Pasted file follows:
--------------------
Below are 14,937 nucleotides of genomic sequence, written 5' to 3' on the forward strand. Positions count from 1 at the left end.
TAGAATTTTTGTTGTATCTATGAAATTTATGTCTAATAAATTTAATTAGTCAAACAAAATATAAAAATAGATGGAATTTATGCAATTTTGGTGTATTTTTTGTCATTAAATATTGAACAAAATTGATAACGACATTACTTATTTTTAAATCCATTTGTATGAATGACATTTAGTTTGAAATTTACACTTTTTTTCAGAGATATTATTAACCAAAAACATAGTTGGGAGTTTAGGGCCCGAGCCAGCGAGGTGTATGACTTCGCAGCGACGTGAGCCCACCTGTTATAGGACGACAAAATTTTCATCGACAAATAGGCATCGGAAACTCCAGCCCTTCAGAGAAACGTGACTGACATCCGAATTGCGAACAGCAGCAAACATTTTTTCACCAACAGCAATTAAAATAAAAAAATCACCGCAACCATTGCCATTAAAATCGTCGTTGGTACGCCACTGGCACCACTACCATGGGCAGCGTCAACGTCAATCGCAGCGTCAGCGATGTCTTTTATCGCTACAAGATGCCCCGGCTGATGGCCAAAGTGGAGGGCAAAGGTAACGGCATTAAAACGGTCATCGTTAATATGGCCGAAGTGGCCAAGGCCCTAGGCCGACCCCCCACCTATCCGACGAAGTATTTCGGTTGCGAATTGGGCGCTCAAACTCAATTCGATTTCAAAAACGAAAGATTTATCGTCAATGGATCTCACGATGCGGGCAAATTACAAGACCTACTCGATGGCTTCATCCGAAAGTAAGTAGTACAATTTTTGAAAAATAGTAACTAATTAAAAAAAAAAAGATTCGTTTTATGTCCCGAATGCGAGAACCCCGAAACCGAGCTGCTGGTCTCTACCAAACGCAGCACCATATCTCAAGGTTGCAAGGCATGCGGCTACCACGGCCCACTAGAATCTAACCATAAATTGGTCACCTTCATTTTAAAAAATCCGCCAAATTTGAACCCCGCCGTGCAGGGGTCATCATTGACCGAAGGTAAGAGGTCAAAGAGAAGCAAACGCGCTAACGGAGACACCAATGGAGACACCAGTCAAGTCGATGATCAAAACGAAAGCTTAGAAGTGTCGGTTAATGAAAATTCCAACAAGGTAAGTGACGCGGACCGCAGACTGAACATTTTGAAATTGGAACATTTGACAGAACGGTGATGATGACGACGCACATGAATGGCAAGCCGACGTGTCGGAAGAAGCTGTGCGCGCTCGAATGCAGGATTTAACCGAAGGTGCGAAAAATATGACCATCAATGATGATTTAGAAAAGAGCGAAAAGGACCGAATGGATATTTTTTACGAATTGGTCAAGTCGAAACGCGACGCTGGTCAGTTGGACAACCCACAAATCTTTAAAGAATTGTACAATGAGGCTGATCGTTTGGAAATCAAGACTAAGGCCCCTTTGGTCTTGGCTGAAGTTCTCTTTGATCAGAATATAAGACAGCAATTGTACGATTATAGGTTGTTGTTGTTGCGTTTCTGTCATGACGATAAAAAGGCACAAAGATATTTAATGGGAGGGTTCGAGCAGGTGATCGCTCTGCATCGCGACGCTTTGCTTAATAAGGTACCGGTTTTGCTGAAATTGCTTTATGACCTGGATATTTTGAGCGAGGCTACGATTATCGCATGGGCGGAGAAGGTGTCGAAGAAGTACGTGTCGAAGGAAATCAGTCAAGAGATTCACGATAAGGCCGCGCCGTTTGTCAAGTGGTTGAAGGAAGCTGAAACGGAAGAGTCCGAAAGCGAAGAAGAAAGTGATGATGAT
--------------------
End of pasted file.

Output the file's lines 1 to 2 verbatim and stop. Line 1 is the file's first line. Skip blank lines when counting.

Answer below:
Below are 14,937 nucleotides of genomic sequence, written 5' to 3' on the forward strand. Positions count from 1 at the left end.
TAGAATTTTTGTTGTATCTATGAAATTTATGTCTAATAAATTTAATTAGTCAAACAAAATATAAAAATAGATGGAATTTATGCAATTTTGGTGTATTTTTTGTCATTAAATATTGAACAAAATTGATAACGACATTACTTATTTTTAAATCCATTTGTATGAATGACATTTAGTTTGAAATTTACACTTTTTTTCAGAGATATTATTAACCAAAAACATAGTTGGGAGTTTAGGGCCCGAGCCAGCGAGGTGTATGACTTCGCAGCGACGTGAGCCCACCTGTTATAGGACGACAAAATTTTCATCGACAAATAGGCATCGGAAACTCCAGCCCTTCAGAGAAACGTGACTGACATCCGAATTGCGAACAGCAGCAAACATTTTTTCACCAACAGCAATTAAAATAAAAAAATCACCGCAACCATTGCCATTAAAATCGTCGTTGGTACGCCACTGGCACCACTACCATGGGCAGCGTCAACGTCAATCGCAGCGTCAGCGATGTCTTTTATCGCTACAAGATGCCCCGGCTGATGGCCAAAGTGGAGGGCAAAGGTAACGGCATTAAAACGGTCATCGTTAATATGGCCGAAGTGGCCAAGGCCCTAGGCCGACCCCCCACCTATCCGACGAAGTATTTCGGTTGCGAATTGGGCGCTCAAACTCAATTCGATTTCAAAAACGAAAGATTTATCGTCAATGGATCTCACGATGCGGGCAAATTACAAGACCTACTCGATGGCTTCATCCGAAAGTAAGTAGTACAATTTTTGAAAAATAGTAACTAATTAAAAAAAAAAAGATTCGTTTTATGTCCCGAATGCGAGAACCCCGAAACCGAGCTGCTGGTCTCTACCAAACGCAGCACCATATCTCAAGGTTGCAAGGCATGCGGCTACCACGGCCCACTAGAATCTAACCATAAATTGGTCACCTTCATTTTAAAAAATCCGCCAAATTTGAACCCCGCCGTGCAGGGGTCATCATTGACCGAAGGTAAGAGGTCAAAGAGAAGCAAACGCGCTAACGGAGACACCAATGGAGACACCAGTCAAGTCGATGATCAAAACGAAAGCTTAGAAGTGTCGGTTAATGAAAATTCCAACAAGGTAAGTGACGCGGACCGCAGACTGAACATTTTGAAATTGGAACATTTGACAGAACGGTGATGATGACGACGCACATGAATGGCAAGCCGACGTGTCGGAAGAAGCTGTGCGCGCTCGAATGCAGGATTTAACCGAAGGTGCGAAAAATATGACCATCAATGATGATTTAGAAAAGAGCGAAAAGGACCGAATGGATATTTTTTACGAATTGGTCAAGTCGAAACGCGACGCTGGTCAGTTGGACAACCCACAAATCTTTAAAGAATTGTACAATGAGGCTGATCGTTTGGAAATCAAGACTAAGGCCCCTTTGGTCTTGGCTGAAGTTCTCTTTGATCAGAATATAAGACAGCAATTGTACGATTATAGGTTGTTGTTGTTGCGTTTCTGTCATGACGATAAAAAGGCACAAAGATATTTAATGGGAGGGTTCGAGCAGGTGATCGCTCTGCATCGCGACGCTTTGCTTAATAAGGTACCGGTTTTGCTGAAATTGCTTTATGACCTGGATATTTTGAGCGAGGCTACGATTATCGCATGGGCGGAGAAGGTGTCGAAGAAGTACGTGTCGAAGGAAATCAGTCAAGAGATTCACGATAAGGCCGCGCCGTTTGTCAAGTGGTTGAAGGAAGCTGAAACGGAAGAGTCCGAAAGCGAAGAAGAAAGTGATGATGAT